Society grooms us to be accessible, likeable, self-less and agreeable. While these qualities are commendable, sometimes the lines blur between self-sabotage and helping others. Learning to say no without feeling guilty doesn’t come easy either. As we are conditioned to believe that saying yes is a sign of a kind-heart, easy going personality and importantly a person who puts other people’s needs before theirs. Don’t we all strive to have this description over being labelled selfish and difficult?
However, what happens when all the yes (s) lead to pressure, beating up yourself when things go awry and worse, no time to mind yourself? It’s a no brainer that it will get overwhelming and anxiety will ensue. That is why this guide is for you if you would like to establish healthy boundaries, get better at making decisions and learn to say no without feeling guilty.
- Establish the reason before making the decision. (Why)
One of the factors you need to establish in order to say no without feeling guilty includes Why. This stands as the reason for saying No to someone. First, you need to accept that you cannot do everything and sometimes you might accept something that will end up jeopardizing your best intentions. Understanding why you need to say No gives a clear indication that you are decisive and self-aware. Giving the reason (should be brief and firm), shows that you are not being selfish but just can’t say yes due to prior engagements.
- No is not a negative word
A No could turn out to be a blessing in disguise and said for the sake of the other party, hence helping them more than you could do by saying yes.
A common Swahili proverb states that Mtoto akilia wembe, mpe. Direct translation: If a child asks for a blade, give it to him/her. However, does that mean the literal sense of this proverb applies in real life? Such that you would give a razor blade to a child, just because they asked for it? Therefore, learn that saying no is not a bad thing. In fact, it proves that you have control over your actions, a clear understanding of the situation and you are wise enough to know when not to be exploited.
- Establish Your Priorities. (When)
Just like how you cannot do everything, it goes without saying that priorities matter when it comes to saying No without feeling guilty. Knowing what’s urgent and what can wait, is one key criterion that will give you the push you need when saying no to someone. Remember do not buffer your no.
- Practice self-love
You cannot please everyone either. Acknowledging this fact and practising self-love above people’s needs will put you in the right path of taking control over your actions and emotions.
To be clear, self-love doesn’t mean going on a mean spree or putting your needs first at the expense of others. It means identifying, practising and implementing what is healthy and good for yourself at the right time.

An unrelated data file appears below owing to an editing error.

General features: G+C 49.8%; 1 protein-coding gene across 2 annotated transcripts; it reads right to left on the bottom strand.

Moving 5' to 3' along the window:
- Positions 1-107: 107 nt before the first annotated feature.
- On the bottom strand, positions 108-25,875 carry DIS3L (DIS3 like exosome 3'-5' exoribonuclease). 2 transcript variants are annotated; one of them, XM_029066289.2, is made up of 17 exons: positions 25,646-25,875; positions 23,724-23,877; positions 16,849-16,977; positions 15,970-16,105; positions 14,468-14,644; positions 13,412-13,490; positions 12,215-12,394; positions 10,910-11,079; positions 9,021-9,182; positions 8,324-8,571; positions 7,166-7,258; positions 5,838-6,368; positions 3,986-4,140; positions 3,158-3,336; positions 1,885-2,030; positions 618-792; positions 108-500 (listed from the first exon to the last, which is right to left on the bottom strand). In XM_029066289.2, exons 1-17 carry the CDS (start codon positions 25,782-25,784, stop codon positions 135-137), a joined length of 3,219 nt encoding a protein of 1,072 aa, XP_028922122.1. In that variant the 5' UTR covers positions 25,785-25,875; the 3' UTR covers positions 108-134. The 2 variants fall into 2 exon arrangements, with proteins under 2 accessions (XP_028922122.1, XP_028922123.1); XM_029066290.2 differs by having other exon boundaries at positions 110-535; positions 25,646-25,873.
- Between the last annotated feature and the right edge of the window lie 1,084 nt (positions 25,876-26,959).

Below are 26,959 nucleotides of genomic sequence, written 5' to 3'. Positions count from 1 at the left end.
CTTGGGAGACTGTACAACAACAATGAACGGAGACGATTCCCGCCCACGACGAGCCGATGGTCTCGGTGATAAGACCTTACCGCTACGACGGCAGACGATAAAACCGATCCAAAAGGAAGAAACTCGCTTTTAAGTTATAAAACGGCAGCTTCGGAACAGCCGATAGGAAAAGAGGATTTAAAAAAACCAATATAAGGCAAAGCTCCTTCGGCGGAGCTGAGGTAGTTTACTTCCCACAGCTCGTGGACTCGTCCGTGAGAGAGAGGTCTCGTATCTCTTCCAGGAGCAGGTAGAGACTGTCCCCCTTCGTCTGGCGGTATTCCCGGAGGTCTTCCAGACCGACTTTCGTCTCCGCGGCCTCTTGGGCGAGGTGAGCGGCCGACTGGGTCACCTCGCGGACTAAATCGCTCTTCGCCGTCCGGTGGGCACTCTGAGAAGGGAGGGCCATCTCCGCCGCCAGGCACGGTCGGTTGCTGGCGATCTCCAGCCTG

Scenario; you have an early interview tomorrow morning, but your friend insists that you need to go partying until the cock crows. I mean it is his birthday and what a better way to end the night than to go for the after party? You know very well you need to sleep so that you can wake up with a fresh mind, but you also don’t want to disappoint your friend or appear less cool among your group of friends.
Do you say no and turn in early or do you go partying and leave the club headed straight for your interview appointment the next day?
Read more on 5 signs you’re in an unhealthy relationship
- Mindfulness (How)
“Mindfulness means maintaining a moment-by-moment awareness of your thoughts, feelings, bodily sensations, and surrounding environment, through a gentle, nurturing lens.” Greater good magazine.
While it feels easy to say yes to someone, practising mindfulness is a good way to learn how to say no without feeling guilty. It means being aware of your feelings and paying attention to uncover tactics someone might use to get you to accept something you would rather say no to. These include manipulating tacts like complements/flattery, complaining, guilt-tripping and blackmailing. Sometimes it might involve harassing which includes threatening or bullying.
Therefore, when saying no to such a person, be mindful and firm. If they become pushy change the subject and if they get aggressive, do not react to their aggressiveness.
- Respect others feelings
Learn to respect other people’s feelings by employing a tone that shows you are reasonable in your decision. By being polite, calm, clear and collected, saying no is likely to encourage trust and make the other person accept your decision than being rude and disrespectful would.
- Give options
Sometimes you might say no, not because you are uncomfortable with a request, but because you are unavailable. Other times, you might be dealing with authority and maybe you would like to still grant the favour. Or not. Therefore, in this situation come up with an alternative that would suit you and cater to the other person’s needs. If rejecting an authority, propose a compromise and apply tact when giving your answer.
Scenario: One time my former boss said he liked me and constantly he would drop hints and flirt in the middle of work. I felt uncomfortable through this, so when he asked me out, this was my response. “I feel lucky that you view me like that, but I value our work relationship more. And the reason why I cannot reciprocate your feelings is that I respect you even most.” I was happy with the results. We developed a good working relationship, the atmosphere was conducive and I did not feel like taking off every time I saw him.
- Say no to self
While it might be easier to say no to somebody else saying no to yourself is more important to avoid guilt. Learn how to say no to yourself by practising delayed gratification, love and compassion towards yourself through self-love.
Featured image via Grammarly